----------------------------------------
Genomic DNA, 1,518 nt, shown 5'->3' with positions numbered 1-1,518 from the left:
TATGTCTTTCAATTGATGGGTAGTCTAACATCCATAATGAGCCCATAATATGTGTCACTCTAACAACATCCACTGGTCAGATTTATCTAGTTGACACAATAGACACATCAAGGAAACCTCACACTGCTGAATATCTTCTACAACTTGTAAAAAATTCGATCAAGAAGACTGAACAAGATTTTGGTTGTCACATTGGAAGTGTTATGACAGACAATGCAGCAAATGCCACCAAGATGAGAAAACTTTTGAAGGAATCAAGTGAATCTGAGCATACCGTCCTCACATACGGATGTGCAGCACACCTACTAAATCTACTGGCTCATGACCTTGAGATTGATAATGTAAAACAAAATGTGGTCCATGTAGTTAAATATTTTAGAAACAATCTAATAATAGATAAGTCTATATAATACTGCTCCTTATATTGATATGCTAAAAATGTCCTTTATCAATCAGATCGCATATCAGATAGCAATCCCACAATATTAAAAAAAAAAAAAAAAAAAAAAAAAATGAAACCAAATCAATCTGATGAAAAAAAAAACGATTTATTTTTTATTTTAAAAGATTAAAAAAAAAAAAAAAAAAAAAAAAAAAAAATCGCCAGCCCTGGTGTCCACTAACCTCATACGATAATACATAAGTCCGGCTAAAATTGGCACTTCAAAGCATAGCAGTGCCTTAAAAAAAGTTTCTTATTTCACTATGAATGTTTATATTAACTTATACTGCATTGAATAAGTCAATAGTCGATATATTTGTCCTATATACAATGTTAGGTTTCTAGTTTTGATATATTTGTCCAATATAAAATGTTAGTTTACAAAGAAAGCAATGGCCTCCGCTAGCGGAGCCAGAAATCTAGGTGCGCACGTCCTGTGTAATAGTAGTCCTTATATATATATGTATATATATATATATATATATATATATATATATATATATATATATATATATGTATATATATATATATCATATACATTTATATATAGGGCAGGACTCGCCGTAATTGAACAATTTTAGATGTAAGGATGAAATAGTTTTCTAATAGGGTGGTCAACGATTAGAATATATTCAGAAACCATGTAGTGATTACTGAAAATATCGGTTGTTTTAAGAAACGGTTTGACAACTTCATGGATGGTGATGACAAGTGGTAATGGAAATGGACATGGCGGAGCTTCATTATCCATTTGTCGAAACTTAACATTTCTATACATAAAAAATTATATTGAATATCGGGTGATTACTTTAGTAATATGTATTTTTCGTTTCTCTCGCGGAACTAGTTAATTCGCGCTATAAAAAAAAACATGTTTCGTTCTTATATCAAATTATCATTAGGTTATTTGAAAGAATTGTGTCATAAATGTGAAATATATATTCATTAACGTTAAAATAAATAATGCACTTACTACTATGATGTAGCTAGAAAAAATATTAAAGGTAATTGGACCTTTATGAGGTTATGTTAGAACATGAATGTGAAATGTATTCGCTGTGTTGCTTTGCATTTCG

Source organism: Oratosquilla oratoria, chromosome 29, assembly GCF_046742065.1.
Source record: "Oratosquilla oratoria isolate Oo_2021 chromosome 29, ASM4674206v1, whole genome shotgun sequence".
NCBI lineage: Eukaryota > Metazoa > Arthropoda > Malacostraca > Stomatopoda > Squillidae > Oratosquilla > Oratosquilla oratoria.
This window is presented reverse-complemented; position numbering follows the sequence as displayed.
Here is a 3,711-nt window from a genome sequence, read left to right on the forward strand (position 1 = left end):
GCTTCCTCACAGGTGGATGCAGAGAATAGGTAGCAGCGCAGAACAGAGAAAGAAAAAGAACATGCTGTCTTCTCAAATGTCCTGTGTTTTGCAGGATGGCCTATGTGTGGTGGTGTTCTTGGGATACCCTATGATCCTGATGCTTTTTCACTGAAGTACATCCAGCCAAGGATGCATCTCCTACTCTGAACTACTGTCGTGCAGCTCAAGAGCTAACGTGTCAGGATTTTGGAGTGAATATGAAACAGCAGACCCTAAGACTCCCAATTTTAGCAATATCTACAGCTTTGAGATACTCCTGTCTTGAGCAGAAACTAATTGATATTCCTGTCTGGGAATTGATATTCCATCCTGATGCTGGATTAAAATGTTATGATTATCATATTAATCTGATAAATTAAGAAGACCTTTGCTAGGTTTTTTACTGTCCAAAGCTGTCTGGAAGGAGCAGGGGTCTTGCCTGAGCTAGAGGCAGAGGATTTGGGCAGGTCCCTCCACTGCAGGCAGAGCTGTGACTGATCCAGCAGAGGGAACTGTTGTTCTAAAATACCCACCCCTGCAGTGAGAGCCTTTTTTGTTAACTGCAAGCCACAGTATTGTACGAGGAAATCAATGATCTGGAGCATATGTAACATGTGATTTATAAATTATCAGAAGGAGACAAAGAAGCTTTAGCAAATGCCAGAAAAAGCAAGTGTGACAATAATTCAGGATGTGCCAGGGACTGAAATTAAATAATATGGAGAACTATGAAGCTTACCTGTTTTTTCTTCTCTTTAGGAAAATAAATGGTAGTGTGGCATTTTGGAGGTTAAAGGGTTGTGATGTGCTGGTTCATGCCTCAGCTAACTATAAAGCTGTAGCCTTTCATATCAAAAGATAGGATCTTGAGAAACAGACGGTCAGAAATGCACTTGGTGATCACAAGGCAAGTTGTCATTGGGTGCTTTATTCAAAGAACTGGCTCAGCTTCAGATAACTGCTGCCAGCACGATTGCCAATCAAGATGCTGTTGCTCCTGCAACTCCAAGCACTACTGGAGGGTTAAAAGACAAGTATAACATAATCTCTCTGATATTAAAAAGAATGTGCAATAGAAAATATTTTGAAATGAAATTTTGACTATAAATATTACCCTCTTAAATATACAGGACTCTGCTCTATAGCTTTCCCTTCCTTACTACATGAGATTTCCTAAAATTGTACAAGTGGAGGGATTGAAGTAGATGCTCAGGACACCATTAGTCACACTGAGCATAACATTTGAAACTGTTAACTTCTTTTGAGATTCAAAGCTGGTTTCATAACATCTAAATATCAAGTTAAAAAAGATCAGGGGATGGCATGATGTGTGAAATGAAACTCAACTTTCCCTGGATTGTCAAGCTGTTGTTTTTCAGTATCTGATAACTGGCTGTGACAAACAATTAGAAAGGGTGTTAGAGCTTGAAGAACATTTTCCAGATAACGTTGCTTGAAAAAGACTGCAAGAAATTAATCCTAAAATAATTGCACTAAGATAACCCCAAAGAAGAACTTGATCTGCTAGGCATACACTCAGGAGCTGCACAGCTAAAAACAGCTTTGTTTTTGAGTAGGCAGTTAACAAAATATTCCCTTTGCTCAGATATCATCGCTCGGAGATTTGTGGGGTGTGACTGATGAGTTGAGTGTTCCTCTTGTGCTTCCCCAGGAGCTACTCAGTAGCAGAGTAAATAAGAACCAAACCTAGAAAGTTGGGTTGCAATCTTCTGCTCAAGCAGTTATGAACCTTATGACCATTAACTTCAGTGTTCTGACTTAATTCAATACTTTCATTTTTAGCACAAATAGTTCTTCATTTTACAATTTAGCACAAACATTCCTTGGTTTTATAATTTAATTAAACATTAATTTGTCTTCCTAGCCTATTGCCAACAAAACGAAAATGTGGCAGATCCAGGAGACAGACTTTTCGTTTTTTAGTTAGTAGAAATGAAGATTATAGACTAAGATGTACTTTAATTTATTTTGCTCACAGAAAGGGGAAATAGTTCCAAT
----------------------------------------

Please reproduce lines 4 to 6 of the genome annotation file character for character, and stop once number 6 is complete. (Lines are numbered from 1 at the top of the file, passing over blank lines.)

Source record: "Oratosquilla oratoria isolate Oo_2021 chromosome 29, ASM4674206v1, whole genome shotgun sequence".
NCBI lineage: Eukaryota > Metazoa > Arthropoda > Malacostraca > Stomatopoda > Squillidae > Oratosquilla > Oratosquilla oratoria.
This window is presented reverse-complemented; position numbering follows the sequence as displayed.